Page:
Accused Fort Hood shooter Nidal Hasan gave his first public explanation for the 2009 rampage that killed 13 people yesterday: He was defending Taliban leaders. Hasan, who is representing himself in court, asked the judge for a three-month delay in the trial so he could switch his argument to a "defense of others" strategy. When pushed to identify exactly which others he was defending, he replied, "The leadership of the Islamic Emirate of Afghanistan, the Taliban," specifically citing leader Mullah Muhammad Omar, the New York Times reports.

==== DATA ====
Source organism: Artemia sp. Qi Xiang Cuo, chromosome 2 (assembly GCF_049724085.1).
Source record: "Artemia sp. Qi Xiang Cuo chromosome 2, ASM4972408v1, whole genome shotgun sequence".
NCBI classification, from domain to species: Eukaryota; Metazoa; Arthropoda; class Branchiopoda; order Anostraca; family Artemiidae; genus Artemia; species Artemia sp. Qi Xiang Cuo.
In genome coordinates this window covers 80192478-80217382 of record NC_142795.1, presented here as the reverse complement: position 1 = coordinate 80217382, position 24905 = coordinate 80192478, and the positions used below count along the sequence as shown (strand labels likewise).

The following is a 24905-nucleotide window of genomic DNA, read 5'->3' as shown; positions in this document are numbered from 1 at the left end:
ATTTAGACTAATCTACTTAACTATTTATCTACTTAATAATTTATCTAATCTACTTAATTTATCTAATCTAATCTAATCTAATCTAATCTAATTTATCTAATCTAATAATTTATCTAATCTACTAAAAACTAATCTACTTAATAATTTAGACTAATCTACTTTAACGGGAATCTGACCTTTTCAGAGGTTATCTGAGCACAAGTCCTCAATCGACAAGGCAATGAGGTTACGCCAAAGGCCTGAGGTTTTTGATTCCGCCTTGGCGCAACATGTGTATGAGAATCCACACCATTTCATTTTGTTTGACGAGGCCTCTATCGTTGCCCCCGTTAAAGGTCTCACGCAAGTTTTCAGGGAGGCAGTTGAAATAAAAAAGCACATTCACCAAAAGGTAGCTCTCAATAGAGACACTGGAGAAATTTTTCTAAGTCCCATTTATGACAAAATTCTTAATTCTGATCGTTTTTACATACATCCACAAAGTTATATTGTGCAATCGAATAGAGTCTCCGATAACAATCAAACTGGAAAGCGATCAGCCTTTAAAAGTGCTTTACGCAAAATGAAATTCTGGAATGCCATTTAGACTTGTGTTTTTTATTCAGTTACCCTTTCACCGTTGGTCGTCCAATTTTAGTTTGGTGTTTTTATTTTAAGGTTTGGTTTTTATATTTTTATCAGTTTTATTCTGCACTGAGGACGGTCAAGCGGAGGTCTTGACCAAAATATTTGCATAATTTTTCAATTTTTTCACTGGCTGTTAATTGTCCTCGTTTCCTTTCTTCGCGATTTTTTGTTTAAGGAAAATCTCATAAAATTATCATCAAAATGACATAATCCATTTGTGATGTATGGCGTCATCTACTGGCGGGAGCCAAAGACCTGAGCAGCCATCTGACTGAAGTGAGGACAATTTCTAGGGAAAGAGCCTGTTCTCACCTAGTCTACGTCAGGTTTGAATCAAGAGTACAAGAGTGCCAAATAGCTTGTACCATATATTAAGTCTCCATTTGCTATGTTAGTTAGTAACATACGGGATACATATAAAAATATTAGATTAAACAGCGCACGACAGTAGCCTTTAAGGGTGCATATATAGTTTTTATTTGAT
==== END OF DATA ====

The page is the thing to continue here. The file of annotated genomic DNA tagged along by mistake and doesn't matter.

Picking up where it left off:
The judge then pressed Hasan further to explain how the alleged shooting spree helped protect the lives of men some 8,000 miles away. "They’re part of the United States military," he said. She set another hearing for today to continue discussions of his "defense of others" case. The strategy will require Hasan to prove he was compelled to kill the soldiers because they posed an imminent threat to others, reports CBS. Experts in military law are skeptical the defense will hold up. "These people were unarmed. They were thousands of miles from the battlefield," the director of Texas Tech's Center for Military Law and Policy tells the Times. "I think the defense in this context makes no sense at all."